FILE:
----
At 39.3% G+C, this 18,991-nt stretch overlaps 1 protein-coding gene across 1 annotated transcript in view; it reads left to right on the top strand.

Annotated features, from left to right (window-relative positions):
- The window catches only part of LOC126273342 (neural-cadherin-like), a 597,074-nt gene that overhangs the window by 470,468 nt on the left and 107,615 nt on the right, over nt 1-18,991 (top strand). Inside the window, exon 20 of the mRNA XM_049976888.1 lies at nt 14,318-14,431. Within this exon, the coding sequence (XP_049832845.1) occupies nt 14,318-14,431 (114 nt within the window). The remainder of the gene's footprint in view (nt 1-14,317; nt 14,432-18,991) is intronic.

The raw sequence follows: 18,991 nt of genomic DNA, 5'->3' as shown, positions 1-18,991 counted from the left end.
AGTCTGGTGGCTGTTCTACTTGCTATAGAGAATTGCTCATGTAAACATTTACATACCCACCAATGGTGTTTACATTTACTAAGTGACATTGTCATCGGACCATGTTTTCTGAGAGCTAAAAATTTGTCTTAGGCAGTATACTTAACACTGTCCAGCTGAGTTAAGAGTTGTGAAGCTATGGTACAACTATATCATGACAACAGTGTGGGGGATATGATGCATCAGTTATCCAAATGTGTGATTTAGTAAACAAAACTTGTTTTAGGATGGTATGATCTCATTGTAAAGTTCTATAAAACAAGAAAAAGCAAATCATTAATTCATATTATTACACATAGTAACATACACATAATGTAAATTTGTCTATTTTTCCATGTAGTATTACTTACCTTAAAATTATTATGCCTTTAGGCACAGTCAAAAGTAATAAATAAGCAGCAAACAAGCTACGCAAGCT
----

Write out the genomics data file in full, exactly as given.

At 39.3% G+C, this 18,991-nt stretch overlaps 1 protein-coding gene across 1 annotated transcript in view; it reads left to right on the top strand.

Annotated features, from left to right (window-relative positions):
- The window catches only part of LOC126273342 (neural-cadherin-like), a 597,074-nt gene that overhangs the window by 470,468 nt on the left and 107,615 nt on the right, over nt 1-18,991 (top strand). Inside the window, exon 20 of the mRNA XM_049976888.1 lies at nt 14,318-14,431. Within this exon, the coding sequence (XP_049832845.1) occupies nt 14,318-14,431 (114 nt within the window). The remainder of the gene's footprint in view (nt 1-14,317; nt 14,432-18,991) is intronic.

The raw sequence follows: 18,991 nt of genomic DNA, 5'->3' as shown, positions 1-18,991 counted from the left end.
AGTCTGGTGGCTGTTCTACTTGCTATAGAGAATTGCTCATGTAAACATTTACATACCCACCAATGGTGTTTACATTTACTAAGTGACATTGTCATCGGACCATGTTTTCTGAGAGCTAAAAATTTGTCTTAGGCAGTATACTTAACACTGTCCAGCTGAGTTAAGAGTTGTGAAGCTATGGTACAACTATATCATGACAACAGTGTGGGGGATATGATGCATCAGTTATCCAAATGTGTGATTTAGTAAACAAAACTTGTTTTAGGATGGTATGATCTCATTGTAAAGTTCTATAAAACAAGAAAAAGCAAATCATTAATTCATATTATTACACATAGTAACATACACATAATGTAAATTTGTCTATTTTTCCATGTAGTATTACTTACCTTAAAATTATTATGCCTTTAGGCACAGTCAAAAGTAATAAATAAGCAGCAAACAAGCTACGCAAGCT